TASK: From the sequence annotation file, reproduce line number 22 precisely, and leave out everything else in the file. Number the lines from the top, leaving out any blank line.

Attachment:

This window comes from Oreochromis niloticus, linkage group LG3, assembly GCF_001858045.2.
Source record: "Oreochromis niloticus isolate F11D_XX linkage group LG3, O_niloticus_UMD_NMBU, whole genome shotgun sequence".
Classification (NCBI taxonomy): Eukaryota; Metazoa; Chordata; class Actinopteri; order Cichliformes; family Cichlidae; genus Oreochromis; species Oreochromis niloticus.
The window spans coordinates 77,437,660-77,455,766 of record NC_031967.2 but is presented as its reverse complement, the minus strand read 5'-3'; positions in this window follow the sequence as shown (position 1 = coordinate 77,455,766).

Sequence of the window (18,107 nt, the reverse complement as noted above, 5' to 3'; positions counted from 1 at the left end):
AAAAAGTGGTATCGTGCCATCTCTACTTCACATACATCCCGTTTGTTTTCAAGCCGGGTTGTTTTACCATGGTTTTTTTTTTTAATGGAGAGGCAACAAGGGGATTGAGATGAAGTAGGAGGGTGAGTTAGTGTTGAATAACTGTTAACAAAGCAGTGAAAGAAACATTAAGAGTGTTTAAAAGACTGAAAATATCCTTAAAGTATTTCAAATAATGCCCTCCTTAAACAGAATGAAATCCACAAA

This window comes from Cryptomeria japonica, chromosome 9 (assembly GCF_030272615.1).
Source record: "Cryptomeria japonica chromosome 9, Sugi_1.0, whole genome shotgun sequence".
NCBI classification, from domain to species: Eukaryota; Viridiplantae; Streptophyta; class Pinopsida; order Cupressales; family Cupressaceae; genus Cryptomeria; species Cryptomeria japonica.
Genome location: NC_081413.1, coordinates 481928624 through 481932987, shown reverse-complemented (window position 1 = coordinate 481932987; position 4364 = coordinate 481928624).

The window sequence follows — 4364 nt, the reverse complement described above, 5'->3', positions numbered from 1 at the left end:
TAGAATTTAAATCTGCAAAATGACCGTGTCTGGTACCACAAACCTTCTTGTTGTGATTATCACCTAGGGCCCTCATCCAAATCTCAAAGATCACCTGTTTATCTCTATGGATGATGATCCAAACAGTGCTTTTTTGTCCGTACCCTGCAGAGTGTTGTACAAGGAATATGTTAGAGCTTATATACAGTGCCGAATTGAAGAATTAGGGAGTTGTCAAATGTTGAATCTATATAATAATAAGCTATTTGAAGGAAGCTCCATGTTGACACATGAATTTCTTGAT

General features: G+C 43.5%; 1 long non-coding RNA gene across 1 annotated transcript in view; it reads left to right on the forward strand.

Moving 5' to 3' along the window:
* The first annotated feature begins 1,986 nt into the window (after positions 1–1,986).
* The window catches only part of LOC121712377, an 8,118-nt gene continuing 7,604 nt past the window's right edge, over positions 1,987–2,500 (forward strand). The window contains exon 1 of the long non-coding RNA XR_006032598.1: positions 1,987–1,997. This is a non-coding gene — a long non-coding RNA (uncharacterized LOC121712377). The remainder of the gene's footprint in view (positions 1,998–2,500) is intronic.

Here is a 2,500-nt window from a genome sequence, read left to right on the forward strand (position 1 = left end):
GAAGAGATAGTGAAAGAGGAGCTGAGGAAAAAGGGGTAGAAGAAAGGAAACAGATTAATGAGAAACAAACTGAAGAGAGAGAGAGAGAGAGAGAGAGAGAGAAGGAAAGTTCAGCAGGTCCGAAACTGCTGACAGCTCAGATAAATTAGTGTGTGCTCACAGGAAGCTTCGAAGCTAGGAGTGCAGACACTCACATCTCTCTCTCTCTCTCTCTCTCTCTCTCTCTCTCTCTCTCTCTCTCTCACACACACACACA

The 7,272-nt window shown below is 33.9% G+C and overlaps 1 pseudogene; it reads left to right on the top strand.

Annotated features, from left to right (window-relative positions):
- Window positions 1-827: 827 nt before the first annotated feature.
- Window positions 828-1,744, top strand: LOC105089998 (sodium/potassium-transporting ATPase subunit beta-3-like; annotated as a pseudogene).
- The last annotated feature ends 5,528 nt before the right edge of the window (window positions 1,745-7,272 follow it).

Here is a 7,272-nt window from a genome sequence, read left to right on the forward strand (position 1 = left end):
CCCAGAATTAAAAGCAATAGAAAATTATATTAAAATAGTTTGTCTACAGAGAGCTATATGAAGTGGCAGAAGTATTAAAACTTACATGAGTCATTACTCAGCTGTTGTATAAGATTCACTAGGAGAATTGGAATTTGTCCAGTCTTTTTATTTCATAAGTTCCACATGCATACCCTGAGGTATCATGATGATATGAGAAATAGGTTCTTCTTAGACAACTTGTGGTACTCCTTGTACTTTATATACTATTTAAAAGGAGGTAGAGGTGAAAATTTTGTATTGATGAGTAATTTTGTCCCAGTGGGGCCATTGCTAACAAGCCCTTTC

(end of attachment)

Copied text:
- Window positions 828-1,744, top strand: LOC105089998 (sodium/potassium-transporting ATPase subunit beta-3-like; annotated as a pseudogene).